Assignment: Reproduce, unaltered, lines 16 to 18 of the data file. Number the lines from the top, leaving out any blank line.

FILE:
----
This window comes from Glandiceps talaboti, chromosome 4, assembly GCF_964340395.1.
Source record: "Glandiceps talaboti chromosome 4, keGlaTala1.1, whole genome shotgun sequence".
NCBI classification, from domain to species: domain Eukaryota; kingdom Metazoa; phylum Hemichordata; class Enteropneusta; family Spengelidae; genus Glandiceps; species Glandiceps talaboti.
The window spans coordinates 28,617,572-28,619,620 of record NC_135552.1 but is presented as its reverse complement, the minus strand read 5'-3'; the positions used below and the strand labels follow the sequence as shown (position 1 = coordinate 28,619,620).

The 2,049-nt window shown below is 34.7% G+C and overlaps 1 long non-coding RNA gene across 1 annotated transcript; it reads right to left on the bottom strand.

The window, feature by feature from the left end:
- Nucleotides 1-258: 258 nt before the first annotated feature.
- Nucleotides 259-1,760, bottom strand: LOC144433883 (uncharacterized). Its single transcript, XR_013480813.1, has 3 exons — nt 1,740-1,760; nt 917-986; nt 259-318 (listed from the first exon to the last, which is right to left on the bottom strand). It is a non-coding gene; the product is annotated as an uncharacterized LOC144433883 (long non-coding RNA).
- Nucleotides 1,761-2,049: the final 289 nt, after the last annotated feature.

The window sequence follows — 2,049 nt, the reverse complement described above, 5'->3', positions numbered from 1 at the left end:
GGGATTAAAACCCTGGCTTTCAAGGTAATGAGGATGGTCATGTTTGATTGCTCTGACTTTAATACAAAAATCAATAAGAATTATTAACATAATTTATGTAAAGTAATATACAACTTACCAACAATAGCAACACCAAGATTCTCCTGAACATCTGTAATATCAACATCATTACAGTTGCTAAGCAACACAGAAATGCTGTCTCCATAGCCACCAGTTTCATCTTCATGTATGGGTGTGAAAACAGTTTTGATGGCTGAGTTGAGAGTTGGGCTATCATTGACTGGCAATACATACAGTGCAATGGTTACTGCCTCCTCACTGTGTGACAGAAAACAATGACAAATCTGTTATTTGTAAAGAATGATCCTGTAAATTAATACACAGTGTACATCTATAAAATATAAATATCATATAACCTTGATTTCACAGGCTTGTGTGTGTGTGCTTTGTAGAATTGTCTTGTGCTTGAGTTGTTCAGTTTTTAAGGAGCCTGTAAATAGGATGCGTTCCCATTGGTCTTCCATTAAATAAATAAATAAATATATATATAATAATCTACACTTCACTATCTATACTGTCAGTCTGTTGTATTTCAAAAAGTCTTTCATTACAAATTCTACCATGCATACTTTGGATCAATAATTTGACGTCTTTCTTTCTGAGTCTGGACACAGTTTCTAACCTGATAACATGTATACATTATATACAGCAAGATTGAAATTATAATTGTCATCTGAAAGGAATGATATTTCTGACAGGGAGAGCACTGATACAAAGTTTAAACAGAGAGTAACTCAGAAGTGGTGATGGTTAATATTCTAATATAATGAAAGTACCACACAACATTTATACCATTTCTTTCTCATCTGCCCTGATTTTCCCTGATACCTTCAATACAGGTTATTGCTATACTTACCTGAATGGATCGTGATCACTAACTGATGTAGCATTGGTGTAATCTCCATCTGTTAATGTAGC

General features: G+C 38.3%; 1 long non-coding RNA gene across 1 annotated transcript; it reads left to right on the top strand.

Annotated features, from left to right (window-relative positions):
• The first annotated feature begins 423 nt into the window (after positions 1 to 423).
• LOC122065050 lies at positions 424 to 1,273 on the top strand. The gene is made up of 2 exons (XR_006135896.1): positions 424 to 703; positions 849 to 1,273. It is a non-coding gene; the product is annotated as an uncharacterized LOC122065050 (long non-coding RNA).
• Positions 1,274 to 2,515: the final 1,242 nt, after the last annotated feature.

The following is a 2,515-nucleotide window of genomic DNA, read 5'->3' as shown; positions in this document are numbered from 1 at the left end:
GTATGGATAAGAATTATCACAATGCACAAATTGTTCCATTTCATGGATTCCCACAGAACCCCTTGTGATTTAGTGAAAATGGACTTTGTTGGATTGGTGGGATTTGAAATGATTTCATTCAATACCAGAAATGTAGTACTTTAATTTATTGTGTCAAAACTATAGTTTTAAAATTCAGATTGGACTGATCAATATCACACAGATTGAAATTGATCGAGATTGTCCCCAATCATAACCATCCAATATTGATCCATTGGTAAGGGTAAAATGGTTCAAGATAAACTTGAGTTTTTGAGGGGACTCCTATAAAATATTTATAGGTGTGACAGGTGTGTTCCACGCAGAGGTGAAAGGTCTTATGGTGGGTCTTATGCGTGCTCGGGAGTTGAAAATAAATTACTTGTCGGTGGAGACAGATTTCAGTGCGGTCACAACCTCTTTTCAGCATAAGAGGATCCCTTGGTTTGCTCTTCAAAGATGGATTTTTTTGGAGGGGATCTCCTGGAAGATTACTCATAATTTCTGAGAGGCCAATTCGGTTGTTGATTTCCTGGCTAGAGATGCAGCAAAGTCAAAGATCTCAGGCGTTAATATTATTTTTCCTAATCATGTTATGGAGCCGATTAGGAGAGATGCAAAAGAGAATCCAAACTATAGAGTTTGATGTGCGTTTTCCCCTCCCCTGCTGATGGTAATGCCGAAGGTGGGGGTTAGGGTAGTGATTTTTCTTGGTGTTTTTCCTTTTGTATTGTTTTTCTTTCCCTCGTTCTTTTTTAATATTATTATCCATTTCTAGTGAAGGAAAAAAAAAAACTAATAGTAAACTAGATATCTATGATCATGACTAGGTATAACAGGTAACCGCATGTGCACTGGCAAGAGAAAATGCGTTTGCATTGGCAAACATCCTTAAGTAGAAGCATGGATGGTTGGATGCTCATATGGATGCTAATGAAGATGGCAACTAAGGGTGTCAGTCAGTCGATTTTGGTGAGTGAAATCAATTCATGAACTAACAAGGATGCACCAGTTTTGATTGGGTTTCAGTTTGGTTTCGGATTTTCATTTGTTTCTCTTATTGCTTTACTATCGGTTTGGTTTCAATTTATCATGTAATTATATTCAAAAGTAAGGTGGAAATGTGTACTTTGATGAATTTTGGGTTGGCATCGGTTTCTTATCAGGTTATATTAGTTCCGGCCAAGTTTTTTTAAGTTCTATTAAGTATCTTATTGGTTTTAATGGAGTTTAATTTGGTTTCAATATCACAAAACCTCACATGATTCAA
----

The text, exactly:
• Positions 1,274 to 2,515: the final 1,242 nt, after the last annotated feature.

The following is a 2,515-nucleotide window of genomic DNA, read 5'->3' as shown; positions in this document are numbered from 1 at the left end:
GTATGGATAAGAATTATCACAATGCACAAATTGTTCCATTTCATGGATTCCCACAGAACCCCTTGTGATTTAGTGAAAATGGACTTTGTTGGATTGGTGGGATTTGAAATGATTTCATTCAATACCAGAAATGTAGTACTTTAATTTATTGTGTCAAAACTATAGTTTTAAAATTCAGATTGGACTGATCAATATCACACAGATTGAAATTGATCGAGATTGTCCCCAATCATAACCATCCAATATTGATCCATTGGTAAGGGTAAAATGGTTCAAGATAAACTTGAGTTTTTGAGGGGACTCCTATAAAATATTTATAGGTGTGACAGGTGTGTTCCACGCAGAGGTGAAAGGTCTTATGGTGGGTCTTATGCGTGCTCGGGAGTTGAAAATAAATTACTTGTCGGTGGAGACAGATTTCAGTGCGGTCACAACCTCTTTTCAGCATAAGAGGATCCCTTGGTTTGCTCTTCAAAGATGGATTTTTTTGGAGGGGATCTCCTGGAAGATTACTCATAATTTCTGAGAGGCCAATTCGGTTGTTGATTTCCTGGCTAGAGATGCAGCAAAGTCAAAGATCTCAGGCGTTAATATTATTTTTCCTAATCATGTTATGGAGCCGATTAGGAGAGATGCAAAAGAGAATCCAAACTATAGAGTTTGATGTGCGTTTTCCCCTCCCCTGCTGATGGTAATGCCGAAGGTGGGGGTTAGGGTAGTGATTTTTCTTGGTGTTTTTCCTTTTGTATTGTTTTTCTTTCCCTCGTTCTTTTTTAATATTATTATCCATTTCTAGTGAAGGAAAAAAAAAAACTAATAGTAAACTAGATATCTATGATCATGACTAGGTATAACAGGTAACCGCATGTGCACTGGCAAGAGAAAATGCGTTTGCATTGGCAAACATCCTTAAGTAGAAGCATGGATGGTTGGATGCTCATATGGATGCTAATGAAGATGGCAACTAAGGGTGTCAGTCAGTCGATTTTGGTGAGTGAAATCAATTCATGAACTAACAAGGATGCACCAGTTTTGATTGGGTTTCAGTTTGGTTTCGGATTTTCATTTGTTTCTCTTATTGCTTTACTATCGGTTTGGTTTCAATTTATCATGTAATTATATTCAAAAGTAAGGTGGAAATGTGTACTTTGATGAATTTTGGGTTGGCATCGGTTTCTTATCAGGTTATATTAGTTCCGGCCAAGTTTTTTTAAGTTCTATTAAGTATCTTATTGGTTTTAATGGAGTTTAATTTGGTTTCAATATCACAAAACCTCACATGATTCAA